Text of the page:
Is Donald Trump Crossing the Line with Non-Competes for Volunteers?

ddDonald Trump has been criticized for everything under the sun – from having small hands to being racist. However, the most recent critique surrounds Trump’s campaign volunteer agreements that contain strict non-compete, non-solicitation and non-disparagement clauses. Several media outlets have questioned whether such agreements would be enforceable in court.  

According to the Daily Dot, which claims to have obtained a copy of these six-page volunteer agreements, such documents  contain the following restraints:

No Disparagement.  During the term of your service and all times thereafter you hereby promise and agree not to demean or disparage publicly the Company, Mr. Trump, and Trump Company, any Family member, or any Family Member Company or any asset any of the foregoing own, or product or services any of the foregoing offer, in each case by or in any of the Restricted Means and Contexts and to prevent your employees from doing so.

No Competitive Services. Until the Non-Compete Cutoff Date you promise and agree not to assist or counsel, directly or indirectly, for compensation or as a volunteer, any person that is a candidate or exploring candidacy for President of the United States other than Mr. Trump and to prevent your employees from doing so.

No Competitive Solicitation.  Until the Non-Solicitation Cutoff Date you promise and agree not to hire or solicit or hiring, or assist any other person, entity or organization to have or solicit for hiring, any person that is an independent contractor of, employee of an independent contractor of, or employee of Company or any other Trump Person and who at any time provides services for the project or objective for which you or your employer, as applicable, are being hired.

So, could these restraints be enforceable? Without knowing which state’s law applies to the agreement, it’s impossible to say for sure.  However, under Texas law, these restraints could be enforceable.  You are probably wondering how is that even possible. Here’s how. 

First, under the Texas Covenants not to Compete Act, a non-compete clause must be ancillary to an “otherwise enforceable agreement.”  If Trump’s volunteer agreements contain a confidentiality clause and he shares confidential information with the campaign volunteers, then any non-compete and non-solicitation restraints are ancillary to the confidentiality agreement.  Thus – no different from a typical employer-employee agreement – if Trump’s volunteers get confidential information related to his campaign, he can demand that they may not compete with him.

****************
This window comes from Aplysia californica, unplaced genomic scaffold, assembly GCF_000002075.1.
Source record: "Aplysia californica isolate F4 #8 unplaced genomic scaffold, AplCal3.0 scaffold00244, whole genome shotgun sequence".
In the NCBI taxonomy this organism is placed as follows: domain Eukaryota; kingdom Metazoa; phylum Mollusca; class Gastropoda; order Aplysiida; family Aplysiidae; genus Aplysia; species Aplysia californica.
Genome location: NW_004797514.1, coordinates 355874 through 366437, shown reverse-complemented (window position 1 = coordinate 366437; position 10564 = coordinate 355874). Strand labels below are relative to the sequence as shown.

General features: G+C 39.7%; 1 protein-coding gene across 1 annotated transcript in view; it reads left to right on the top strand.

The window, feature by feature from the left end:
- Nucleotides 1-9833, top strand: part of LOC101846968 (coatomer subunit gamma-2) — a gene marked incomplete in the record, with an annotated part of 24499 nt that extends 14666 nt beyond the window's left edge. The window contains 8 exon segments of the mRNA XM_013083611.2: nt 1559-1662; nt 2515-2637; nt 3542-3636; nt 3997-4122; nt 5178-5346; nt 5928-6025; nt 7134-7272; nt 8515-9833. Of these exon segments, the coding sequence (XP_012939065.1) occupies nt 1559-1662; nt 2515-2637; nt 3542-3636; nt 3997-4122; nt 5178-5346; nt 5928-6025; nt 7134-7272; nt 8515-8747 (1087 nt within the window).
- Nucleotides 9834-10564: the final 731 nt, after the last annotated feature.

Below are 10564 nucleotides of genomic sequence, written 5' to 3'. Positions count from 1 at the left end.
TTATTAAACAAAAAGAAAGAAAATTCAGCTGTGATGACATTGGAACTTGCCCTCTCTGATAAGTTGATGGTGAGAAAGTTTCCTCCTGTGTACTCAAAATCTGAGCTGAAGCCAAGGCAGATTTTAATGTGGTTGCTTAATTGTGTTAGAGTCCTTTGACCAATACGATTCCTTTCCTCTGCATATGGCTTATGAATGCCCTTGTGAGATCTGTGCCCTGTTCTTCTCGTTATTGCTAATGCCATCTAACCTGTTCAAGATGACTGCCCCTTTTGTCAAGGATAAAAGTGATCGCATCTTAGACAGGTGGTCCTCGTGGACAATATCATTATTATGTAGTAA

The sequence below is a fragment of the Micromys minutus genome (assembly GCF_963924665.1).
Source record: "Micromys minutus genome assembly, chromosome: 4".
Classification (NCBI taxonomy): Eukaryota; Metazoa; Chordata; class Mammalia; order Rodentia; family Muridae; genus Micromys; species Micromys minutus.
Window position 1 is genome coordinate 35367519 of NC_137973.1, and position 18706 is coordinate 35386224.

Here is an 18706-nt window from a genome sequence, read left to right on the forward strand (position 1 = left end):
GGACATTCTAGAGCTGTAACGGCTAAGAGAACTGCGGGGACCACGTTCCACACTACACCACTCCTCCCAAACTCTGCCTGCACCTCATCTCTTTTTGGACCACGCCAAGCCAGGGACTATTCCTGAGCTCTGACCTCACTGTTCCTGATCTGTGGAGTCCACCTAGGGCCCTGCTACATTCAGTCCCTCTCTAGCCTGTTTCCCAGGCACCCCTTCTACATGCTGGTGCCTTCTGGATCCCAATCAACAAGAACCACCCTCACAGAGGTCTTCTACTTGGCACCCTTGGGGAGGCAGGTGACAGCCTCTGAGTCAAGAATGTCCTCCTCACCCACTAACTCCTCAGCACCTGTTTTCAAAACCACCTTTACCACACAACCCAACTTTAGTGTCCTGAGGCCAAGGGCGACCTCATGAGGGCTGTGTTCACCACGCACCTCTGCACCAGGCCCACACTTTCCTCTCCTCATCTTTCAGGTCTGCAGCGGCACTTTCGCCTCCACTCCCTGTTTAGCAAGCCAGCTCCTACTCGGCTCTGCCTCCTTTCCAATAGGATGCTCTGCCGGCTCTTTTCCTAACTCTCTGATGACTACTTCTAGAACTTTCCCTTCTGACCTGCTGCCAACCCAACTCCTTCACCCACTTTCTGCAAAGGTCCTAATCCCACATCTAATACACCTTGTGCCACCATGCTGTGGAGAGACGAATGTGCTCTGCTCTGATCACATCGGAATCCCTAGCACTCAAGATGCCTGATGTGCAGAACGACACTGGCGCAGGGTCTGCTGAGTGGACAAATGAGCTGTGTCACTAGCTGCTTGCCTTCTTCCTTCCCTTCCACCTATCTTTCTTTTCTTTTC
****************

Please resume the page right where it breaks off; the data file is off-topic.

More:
Second, under Texas Covenants not to Compete Act, the non-compete restraints must have “reasonable” geographic area, time, and scope of activity limits. Since the presidential campaign spans the entire country, a nationwide non-compete area is arguably reasonable.  The time limit could be reasonable depending on what is the “Non-Compete Cutoff Date.” In this case, it would have to be tied to the current elections cycle.  Finally, the scope of activity restraint could be reasonable depending on what tasks a particular volunteer performed for Trump’s campaign.  If his tasks included bringing coffee and making copies, then a non-compete would that prohibits him from working in any capacity for another candidate would not  be enforceable.  However, if a particular volunteer organized rallies, participated in the campaign strategy or polling, or was engaged at a high-level within Trump’s campaign, then the non-compete’s scope could be upheld as “reasonable.”

Takeway: Many employees firmly believe that non-compete agreements are not enforceable. It doesn’t help that many internet sources use words like “right to work” or “right to compete” that mislead employees into believing that they have certain rights that their employment contracts cannot trump. That is not true.  Employers also often err in thinking that the broader their non-compete agreements are, the better off they’ll be when the time comes to enforce them.  This is also not true as this approach may backfire in those states like Texas where non-compete statutes have built-in mechanisms that punish employers for having overboard non-competes.  Thus, both employees and companies should have their non-compete agreements reviewed and/or drafted by lawyers familiar with non-compete law in their particular state before such agreements become a subject of a heated dispute.

Leiza litigates non-compete and trade secrets lawsuits on behalf of COMPANIES and EMPLOYEES in a variety of industries, and knows how such disputes typically play out for both parties. If you need assistance with a non-compete or a trade secret misappropriation situation, contact Leiza for a confidential consultation at Leiza.Dolghih@lewisbrisbois.com or (214) 722-7108.

My Employer Defamed Me to the Government! Not So Fast, Says the Texas Supreme Court.

dojIn Texas, a person cannot be sued for defamation for statements made in judicial or legislative proceedings. However, the rule has not been so clear with respect to statements made before such proceedings begin, such as those made during an internal investigation of employee misconduct by employer. Last week, the Texas Supreme Court in Shell Oil Co., et al. v. Writt held that a company’s statements made during an internal investigation while a company itself is under investigation are absolutely privileged against defamation, i.e. what a company says about an employee in that situation cannot serve as grounds for defamation.